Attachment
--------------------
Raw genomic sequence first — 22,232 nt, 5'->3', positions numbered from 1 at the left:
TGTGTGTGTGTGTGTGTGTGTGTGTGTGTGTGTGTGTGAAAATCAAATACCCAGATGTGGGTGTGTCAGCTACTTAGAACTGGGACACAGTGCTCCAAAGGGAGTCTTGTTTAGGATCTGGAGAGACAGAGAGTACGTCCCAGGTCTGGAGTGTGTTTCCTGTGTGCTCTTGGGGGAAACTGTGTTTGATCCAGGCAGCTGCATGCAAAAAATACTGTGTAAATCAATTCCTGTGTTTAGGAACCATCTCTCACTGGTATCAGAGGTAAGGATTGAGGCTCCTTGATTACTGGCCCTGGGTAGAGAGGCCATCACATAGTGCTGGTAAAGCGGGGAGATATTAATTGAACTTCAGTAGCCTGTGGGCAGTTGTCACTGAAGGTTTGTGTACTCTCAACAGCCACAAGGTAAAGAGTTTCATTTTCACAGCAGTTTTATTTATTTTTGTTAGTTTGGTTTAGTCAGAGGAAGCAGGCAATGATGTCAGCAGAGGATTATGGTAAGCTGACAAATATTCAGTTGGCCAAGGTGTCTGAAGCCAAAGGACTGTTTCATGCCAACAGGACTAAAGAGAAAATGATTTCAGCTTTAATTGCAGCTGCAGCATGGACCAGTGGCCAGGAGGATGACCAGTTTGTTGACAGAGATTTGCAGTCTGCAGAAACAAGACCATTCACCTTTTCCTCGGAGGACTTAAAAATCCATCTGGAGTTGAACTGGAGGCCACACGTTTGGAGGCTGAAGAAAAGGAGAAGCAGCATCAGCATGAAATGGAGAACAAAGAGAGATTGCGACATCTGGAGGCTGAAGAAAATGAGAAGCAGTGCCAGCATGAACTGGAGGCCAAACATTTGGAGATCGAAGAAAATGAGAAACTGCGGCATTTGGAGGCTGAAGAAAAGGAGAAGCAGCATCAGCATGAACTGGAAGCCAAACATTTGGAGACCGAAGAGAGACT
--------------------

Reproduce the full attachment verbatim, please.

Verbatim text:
Raw genomic sequence first — 22,232 nt, 5'->3', positions numbered from 1 at the left:
TGTGTGTGTGTGTGTGTGTGTGTGTGTGTGTGTGTGTGAAAATCAAATACCCAGATGTGGGTGTGTCAGCTACTTAGAACTGGGACACAGTGCTCCAAAGGGAGTCTTGTTTAGGATCTGGAGAGACAGAGAGTACGTCCCAGGTCTGGAGTGTGTTTCCTGTGTGCTCTTGGGGGAAACTGTGTTTGATCCAGGCAGCTGCATGCAAAAAATACTGTGTAAATCAATTCCTGTGTTTAGGAACCATCTCTCACTGGTATCAGAGGTAAGGATTGAGGCTCCTTGATTACTGGCCCTGGGTAGAGAGGCCATCACATAGTGCTGGTAAAGCGGGGAGATATTAATTGAACTTCAGTAGCCTGTGGGCAGTTGTCACTGAAGGTTTGTGTACTCTCAACAGCCACAAGGTAAAGAGTTTCATTTTCACAGCAGTTTTATTTATTTTTGTTAGTTTGGTTTAGTCAGAGGAAGCAGGCAATGATGTCAGCAGAGGATTATGGTAAGCTGACAAATATTCAGTTGGCCAAGGTGTCTGAAGCCAAAGGACTGTTTCATGCCAACAGGACTAAAGAGAAAATGATTTCAGCTTTAATTGCAGCTGCAGCATGGACCAGTGGCCAGGAGGATGACCAGTTTGTTGACAGAGATTTGCAGTCTGCAGAAACAAGACCATTCACCTTTTCCTCGGAGGACTTAAAAATCCATCTGGAGTTGAACTGGAGGCCACACGTTTGGAGGCTGAAGAAAAGGAGAAGCAGCATCAGCATGAAATGGAGAACAAAGAGAGATTGCGACATCTGGAGGCTGAAGAAAATGAGAAGCAGTGCCAGCATGAACTGGAGGCCAAACATTTGGAGATCGAAGAAAATGAGAAACTGCGGCATTTGGAGGCTGAAGAAAAGGAGAAGCAGCATCAGCATGAACTGGAAGCCAAACATTTGGAGACCGAAGAGAGACT